Motivating the Workforce
by CAEL on Jan 19, 2016
Motivation is an inner ambition. A desire to achieve a certain goal. Motivated people take the initiative, work hard to reach their goals, and remain enthusiastic along the way. When employees possess these characteristics - that is, when they are motivated - they tend to be more productive and happier in their jobs.
Therefore, many employers want to motivate their workforce - as motivated employees are assets that can help an organization achieve its goals.
Unfortunately, motivating employees is a particularly challenging task for most employers. Handled incorrectly, attempts at motivating the workforce can bring negative results. For example, some employers focus on increased productivity and forget that happy employees are far easier to retain than unhappy ones. Employers may attempt to motivate through threats, by creating a divisive atmosphere of competition among co-workers, or through negative feedback. None of these methods will achieve positive results for more than a short period of time - after which the employees are even less motivated.
A motivated workforce is more productive, helps a company achieve its goals and is crucial to reducing absenteeism and turnover. Even employers who are aware of these benefits sometimes believe that there are certain employees that they can never motivate. In a sense, that belief is true. Motivation cannot be forced. It is something that is internal in each individual.
But everyone is motivated by something, whether it is a need for approval, career growth, personal improvement or something else. The employer's task becomes to discover what motivates each employee, then support it. This may seem daunting, but it is easier than it appears at first glance. Here are some tips to motivate your workforce.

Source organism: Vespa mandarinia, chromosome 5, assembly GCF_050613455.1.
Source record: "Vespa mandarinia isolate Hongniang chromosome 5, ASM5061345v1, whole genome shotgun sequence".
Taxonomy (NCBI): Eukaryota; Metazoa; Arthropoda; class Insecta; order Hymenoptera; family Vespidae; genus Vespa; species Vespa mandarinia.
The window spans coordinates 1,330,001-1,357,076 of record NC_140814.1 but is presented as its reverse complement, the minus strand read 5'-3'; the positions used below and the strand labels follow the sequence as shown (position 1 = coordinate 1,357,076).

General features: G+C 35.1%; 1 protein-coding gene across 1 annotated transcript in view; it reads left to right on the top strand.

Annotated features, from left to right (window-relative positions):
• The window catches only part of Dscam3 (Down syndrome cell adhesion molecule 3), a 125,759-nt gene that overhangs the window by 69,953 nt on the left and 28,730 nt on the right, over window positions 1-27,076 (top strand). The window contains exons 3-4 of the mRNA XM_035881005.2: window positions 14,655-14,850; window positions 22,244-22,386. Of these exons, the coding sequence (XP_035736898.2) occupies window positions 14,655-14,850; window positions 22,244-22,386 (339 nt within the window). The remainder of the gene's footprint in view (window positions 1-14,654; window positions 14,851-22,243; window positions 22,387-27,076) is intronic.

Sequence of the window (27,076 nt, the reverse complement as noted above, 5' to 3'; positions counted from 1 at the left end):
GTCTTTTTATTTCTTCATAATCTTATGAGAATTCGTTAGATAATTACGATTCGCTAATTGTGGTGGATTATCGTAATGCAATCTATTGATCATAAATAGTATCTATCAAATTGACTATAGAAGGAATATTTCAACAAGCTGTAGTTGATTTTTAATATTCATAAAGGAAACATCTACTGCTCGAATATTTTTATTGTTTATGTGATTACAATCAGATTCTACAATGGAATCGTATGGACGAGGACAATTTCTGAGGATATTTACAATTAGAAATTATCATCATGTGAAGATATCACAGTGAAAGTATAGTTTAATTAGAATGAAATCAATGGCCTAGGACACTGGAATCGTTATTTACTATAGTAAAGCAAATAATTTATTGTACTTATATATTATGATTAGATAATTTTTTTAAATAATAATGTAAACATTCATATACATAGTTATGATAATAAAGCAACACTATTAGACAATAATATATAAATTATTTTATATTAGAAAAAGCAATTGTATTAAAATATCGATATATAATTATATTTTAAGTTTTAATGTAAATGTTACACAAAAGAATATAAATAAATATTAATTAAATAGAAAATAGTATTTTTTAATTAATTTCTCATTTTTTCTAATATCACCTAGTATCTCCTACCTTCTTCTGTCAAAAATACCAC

- Virtually all of your employees want to do a good job and display their competency. They cannot succeed if they do not have the tools and skills needed. Let them know that you support their efforts to improve their skills through college courses, seminars, focused training classes or other learning activities.
- Communication is critical. Make sure that your employees understand how additional education can benefit them in their present and future positions. Do not make them feel as if you only support efforts that offer an immediate benefit to the company. Let them know that you are open to creative solutions to allow them to be students as well as employees.
- Whenever possible, be flexible. If an employee needs a class to graduate that is only offered during normal work hours, offer to adjust his or her schedule for the semester so that he or she can attend the class and then make up the time after hours or on weekends. If an employee wants to take a vacation day to attend a seminar on dealing with stress, approve this request
- Hold employees accountable for achieving results. If you offer tuition reimbursement, set a required grade that employees must earn to be reimbursed. If you pay for them to attend a seminar, ask them to provide you with a written or oral report on what they learned and how it can help them.
- Set a good example for your employees. Attend seminars or take CEU courses, then look for opportunities to share what you learned, such as interesting facts or new methods, with your employees. Many large corporations, including Aon, have embraced this philosophy to help them foster an environment in which lifelong learning is encouraged and supported.
- Make sure employees know that they own their careers. Ask them what job they would like to have in the future, and then help them chart a path to success. Point out what they will need, such as essential skills or additional education, but emphasize that it is up to them to meet the requirements.
As you can see, motivating your employees requires some effort on your part. However, you and your employees will receive many benefits that make it worth the effort.